in particular, transaction method handles chip select, and should not be done by hand.

  5. #5
    Member randomvibe's Avatar
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    Quote Originally Posted by GremlinWrangler View Post
    Though I think you have data in and data out swapped over.
    My code sets the pins specified in table displayed here: https://www.pjrc.com/teensy/td_libs_SPI.html . Are those not the default?

    As far as the chip-select pin, what is the default for that? I use pin 20 because the example code listed in the html above uses it.

    The onboard amber LED does go off.

    Quote Originally Posted by WMXZ
    in particular, transaction method handles chip select, and should not be done by hand.
    What is meant by "should not be done by hand"?

  6. #6
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    Quote Originally Posted by randomvibe View Post
    My code sets the pins specified in table displayed here: https://www.pjrc.com/teensy/td_libs_SPI.html . Are those not the default?

    As far as the chip-select pin, what is the default for that? I use pin 20 because the example code listed in the html above uses it.

    The onboard amber LED does go off.


    What is meant by "should not be done by hand"?
    Code:
     digitalWrite(SSX,LOW);
    ....
     digitalWrite(SSX,HIGH);

  7. #7
    Senior Member PaulStoffregen's Avatar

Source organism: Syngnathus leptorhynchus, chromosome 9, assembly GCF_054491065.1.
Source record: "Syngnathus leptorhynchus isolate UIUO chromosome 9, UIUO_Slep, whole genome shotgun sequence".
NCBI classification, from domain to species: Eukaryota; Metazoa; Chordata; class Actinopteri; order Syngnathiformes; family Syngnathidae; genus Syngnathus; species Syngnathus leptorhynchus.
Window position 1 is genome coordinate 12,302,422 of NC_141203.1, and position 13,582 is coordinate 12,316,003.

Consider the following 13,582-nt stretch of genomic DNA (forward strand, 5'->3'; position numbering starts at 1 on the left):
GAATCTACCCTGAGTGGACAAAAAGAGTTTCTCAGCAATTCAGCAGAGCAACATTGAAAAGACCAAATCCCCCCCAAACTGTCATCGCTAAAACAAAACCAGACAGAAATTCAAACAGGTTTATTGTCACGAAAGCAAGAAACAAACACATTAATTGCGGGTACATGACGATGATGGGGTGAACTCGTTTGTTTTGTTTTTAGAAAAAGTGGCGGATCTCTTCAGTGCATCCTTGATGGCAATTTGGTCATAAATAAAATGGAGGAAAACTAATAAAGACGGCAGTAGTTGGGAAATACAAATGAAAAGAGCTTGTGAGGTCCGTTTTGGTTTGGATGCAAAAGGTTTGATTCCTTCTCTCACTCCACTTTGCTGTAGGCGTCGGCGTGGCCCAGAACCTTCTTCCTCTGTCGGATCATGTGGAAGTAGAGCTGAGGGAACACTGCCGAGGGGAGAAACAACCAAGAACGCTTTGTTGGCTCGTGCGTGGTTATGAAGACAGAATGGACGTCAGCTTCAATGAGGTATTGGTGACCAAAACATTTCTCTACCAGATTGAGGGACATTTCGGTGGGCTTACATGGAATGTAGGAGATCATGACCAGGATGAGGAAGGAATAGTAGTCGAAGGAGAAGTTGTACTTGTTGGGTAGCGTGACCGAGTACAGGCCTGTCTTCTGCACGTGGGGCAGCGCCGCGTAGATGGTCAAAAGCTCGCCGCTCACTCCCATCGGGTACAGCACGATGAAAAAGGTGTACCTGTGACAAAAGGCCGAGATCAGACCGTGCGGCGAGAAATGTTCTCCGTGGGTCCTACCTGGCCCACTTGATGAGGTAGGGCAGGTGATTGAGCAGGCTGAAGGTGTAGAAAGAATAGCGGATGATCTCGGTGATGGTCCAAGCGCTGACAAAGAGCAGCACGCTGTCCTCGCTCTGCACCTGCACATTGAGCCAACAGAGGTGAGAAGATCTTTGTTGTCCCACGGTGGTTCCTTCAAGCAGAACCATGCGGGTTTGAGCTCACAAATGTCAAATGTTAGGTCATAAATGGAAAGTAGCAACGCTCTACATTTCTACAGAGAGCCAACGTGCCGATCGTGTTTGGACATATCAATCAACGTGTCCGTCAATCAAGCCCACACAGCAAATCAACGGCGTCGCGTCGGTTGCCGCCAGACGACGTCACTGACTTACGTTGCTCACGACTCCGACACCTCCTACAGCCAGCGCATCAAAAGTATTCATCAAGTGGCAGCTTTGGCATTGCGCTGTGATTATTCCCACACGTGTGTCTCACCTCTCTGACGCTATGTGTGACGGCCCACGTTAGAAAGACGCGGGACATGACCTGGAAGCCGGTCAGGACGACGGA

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    I've only looked breifly, but I don't see SPI.endTransaction() in your program.

    You need to pair every beginTransaction with endTransaction.

  8. #8
    Member randomvibe's Avatar
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    Quote Originally Posted by PaulStoffregen View Post
    I've only looked breifly, but I don't see SPI.endTransaction() in your program. You need to pair every beginTransaction with endTransaction.
    I tried that too, but no luck. The Teensy's onboard LED does light.

    My latest code is shown below. It was implemented on the Arduino 1.6.8 IDE using Teensyduino v1.28. It compiles fine and displays the serial commands, but the SPI.transfer lines return zeros. The WHO_AM_I register should return 69h. What am I missing here?

    Code:
    #include <SPI.h>  // include the SPI library:
    
    #define   READ    0x80 
    #define   WRITE   0x00
    #define   MOSIX   7
    #define   MISOX   8
    #define   SCKX    14
    #define   SSX     20
    
    SPISettings SETA(1000000, MSBFIRST, SPI_MODE3); 
    
    
    void setup()
    {
        uint8_t   address;
        uint16_t  out1, out2, out3;
    
    
        // INITIALIZE PINS
        delayMicroseconds(6000000);
        Serial.begin(115200); 
        Serial.println("Hello:");